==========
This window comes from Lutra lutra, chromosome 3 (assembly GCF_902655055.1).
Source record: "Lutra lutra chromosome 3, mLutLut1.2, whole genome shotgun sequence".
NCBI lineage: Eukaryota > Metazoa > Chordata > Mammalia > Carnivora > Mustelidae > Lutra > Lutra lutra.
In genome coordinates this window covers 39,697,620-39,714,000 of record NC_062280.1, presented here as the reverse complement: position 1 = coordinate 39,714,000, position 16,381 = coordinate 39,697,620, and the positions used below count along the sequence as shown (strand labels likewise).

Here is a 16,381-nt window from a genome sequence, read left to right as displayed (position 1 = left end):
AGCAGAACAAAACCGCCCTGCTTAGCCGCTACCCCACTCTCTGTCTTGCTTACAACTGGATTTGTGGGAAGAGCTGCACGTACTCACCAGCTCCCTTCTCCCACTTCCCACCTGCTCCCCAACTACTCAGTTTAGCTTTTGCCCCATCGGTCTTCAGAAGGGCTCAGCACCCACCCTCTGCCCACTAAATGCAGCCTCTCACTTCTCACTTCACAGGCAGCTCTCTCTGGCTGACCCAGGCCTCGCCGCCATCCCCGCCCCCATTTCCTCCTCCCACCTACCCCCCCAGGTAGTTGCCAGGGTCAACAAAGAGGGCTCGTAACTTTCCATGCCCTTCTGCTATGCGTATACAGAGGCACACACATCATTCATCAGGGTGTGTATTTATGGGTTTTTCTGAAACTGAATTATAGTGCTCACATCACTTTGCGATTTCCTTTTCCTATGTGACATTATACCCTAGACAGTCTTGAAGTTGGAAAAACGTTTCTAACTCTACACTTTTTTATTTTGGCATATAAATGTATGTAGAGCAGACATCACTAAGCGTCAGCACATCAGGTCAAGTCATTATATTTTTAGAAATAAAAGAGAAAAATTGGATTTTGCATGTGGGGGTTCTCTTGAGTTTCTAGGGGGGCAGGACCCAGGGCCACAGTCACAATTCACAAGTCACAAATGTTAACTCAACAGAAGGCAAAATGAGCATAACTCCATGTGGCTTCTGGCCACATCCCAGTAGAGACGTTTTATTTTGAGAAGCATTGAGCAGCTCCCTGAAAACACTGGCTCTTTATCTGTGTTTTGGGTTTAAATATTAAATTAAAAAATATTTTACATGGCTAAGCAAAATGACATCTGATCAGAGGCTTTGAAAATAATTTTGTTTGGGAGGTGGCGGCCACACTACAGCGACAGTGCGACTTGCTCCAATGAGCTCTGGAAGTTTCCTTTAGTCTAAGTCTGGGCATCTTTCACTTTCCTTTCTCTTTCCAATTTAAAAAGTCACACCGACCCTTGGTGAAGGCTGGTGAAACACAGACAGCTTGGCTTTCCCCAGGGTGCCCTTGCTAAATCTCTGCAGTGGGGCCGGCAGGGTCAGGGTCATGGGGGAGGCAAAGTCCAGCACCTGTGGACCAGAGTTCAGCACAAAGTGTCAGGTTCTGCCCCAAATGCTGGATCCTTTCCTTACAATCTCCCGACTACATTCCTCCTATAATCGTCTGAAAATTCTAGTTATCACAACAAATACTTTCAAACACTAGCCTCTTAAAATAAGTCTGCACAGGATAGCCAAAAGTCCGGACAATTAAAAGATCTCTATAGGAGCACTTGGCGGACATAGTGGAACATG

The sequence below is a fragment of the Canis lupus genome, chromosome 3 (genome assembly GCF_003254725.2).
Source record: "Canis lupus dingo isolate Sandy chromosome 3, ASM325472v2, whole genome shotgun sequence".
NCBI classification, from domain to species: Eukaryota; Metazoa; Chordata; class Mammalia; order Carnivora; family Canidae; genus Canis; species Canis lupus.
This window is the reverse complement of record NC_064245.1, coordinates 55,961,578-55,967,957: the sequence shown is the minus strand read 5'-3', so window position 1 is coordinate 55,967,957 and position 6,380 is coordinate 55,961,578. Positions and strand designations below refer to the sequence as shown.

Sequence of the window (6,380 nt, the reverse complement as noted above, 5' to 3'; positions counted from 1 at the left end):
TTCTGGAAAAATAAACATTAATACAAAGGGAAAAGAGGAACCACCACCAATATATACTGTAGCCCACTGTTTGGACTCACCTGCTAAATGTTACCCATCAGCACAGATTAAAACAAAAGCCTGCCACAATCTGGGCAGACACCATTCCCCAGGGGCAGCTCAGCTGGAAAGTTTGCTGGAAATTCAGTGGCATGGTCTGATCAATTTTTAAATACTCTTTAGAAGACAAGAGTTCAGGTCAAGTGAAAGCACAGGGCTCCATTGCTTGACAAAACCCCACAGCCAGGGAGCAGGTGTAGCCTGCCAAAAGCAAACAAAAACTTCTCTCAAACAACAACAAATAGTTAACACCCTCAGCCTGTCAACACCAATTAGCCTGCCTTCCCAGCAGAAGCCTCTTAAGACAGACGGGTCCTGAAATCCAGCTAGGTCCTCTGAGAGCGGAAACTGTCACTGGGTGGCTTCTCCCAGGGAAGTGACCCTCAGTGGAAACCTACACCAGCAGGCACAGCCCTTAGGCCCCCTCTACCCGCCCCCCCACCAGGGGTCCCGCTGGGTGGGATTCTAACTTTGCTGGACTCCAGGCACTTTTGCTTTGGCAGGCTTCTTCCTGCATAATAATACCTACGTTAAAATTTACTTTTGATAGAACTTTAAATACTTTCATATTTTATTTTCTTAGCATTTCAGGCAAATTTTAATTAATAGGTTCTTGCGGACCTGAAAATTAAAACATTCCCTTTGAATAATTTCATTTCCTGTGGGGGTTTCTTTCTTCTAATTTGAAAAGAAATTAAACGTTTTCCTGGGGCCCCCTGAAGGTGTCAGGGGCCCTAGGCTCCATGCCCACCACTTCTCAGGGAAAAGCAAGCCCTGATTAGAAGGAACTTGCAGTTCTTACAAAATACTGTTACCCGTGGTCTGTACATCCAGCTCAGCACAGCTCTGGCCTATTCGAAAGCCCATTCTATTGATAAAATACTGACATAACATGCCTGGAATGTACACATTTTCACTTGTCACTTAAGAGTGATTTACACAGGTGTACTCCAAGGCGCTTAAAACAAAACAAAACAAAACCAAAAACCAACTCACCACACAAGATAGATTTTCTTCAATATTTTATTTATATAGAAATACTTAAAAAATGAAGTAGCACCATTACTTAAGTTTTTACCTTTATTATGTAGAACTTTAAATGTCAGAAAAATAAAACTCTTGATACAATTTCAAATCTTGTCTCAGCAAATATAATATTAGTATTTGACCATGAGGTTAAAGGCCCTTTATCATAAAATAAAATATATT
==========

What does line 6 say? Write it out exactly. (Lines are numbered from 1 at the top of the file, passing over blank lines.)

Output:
AGCAGAACAAAACCGCCCTGCTTAGCCGCTACCCCACTCTCTGTCTTGCTTACAACTGGATTTGTGGGAAGAGCTGCACGTACTCACCAGCTCCCTTCTCCCACTTCCCACCTGCTCCCCAACTACTCAGTTTAGCTTTTGCCCCATCGGTCTTCAGAAGGGCTCAGCACCCACCCTCTGCCCACTAAATGCAGCCTCTCACTTCTCACTTCACAGGCAGCTCTCTCTGGCTGACCCAGGCCTCGCCGCCATCCCCGCCCCCATTTCCTCCTCCCACCTACCCCCCCAGGTAGTTGCCAGGGTCAACAAAGAGGGCTCGTAACTTTCCATGCCCTTCTGCTATGCGTATACAGAGGCACACACATCATTCATCAGGGTGTGTATTTATGGGTTTTTCTGAAACTGAATTATAGTGCTCACATCACTTTGCGATTTCCTTTTCCTATGTGACATTATACCCTAGACAGTCTTGAAGTTGGAAAAACGTTTCTAACTCTACACTTTTTTATTTTGGCATATAAATGTATGTAGAGCAGACATCACTAAGCGTCAGCACATCAGGTCAAGTCATTATATTTTTAGAAATAAAAGAGAAAAATTGGATTTTGCATGTGGGGGTTCTCTTGAGTTTCTAGGGGGGCAGGACCCAGGGCCACAGTCACAATTCACAAGTCACAAATGTTAACTCAACAGAAGGCAAAATGAGCATAACTCCATGTGGCTTCTGGCCACATCCCAGTAGAGACGTTTTATTTTGAGAAGCATTGAGCAGCTCCCTGAAAACACTGGCTCTTTATCTGTGTTTTGGGTTTAAATATTAAATTAAAAAATATTTTACATGGCTAAGCAAAATGACATCTGATCAGAGGCTTTGAAAATAATTTTGTTTGGGAGGTGGCGGCCACACTACAGCGACAGTGCGACTTGCTCCAATGAGCTCTGGAAGTTTCCTTTAGTCTAAGTCTGGGCATCTTTCACTTTCCTTTCTCTTTCCAATTTAAAAAGTCACACCGACCCTTGGTGAAGGCTGGTGAAACACAGACAGCTTGGCTTTCCCCAGGGTGCCCTTGCTAAATCTCTGCAGTGGGGCCGGCAGGGTCAGGGTCATGGGGGAGGCAAAGTCCAGCACCTGTGGACCAGAGTTCAGCACAAAGTGTCAGGTTCTGCCCCAAATGCTGGATCCTTTCCTTACAATCTCCCGACTACATTCCTCCTATAATCGTCTGAAAATTCTAGTTATCACAACAAATACTTTCAAACACTAGCCTCTTAAAATAAGTCTGCACAGGATAGCCAAAAGTCCGGACAATTAAAAGATCTCTATAGGAGCACTTGGCGGACATAGTGGAACATG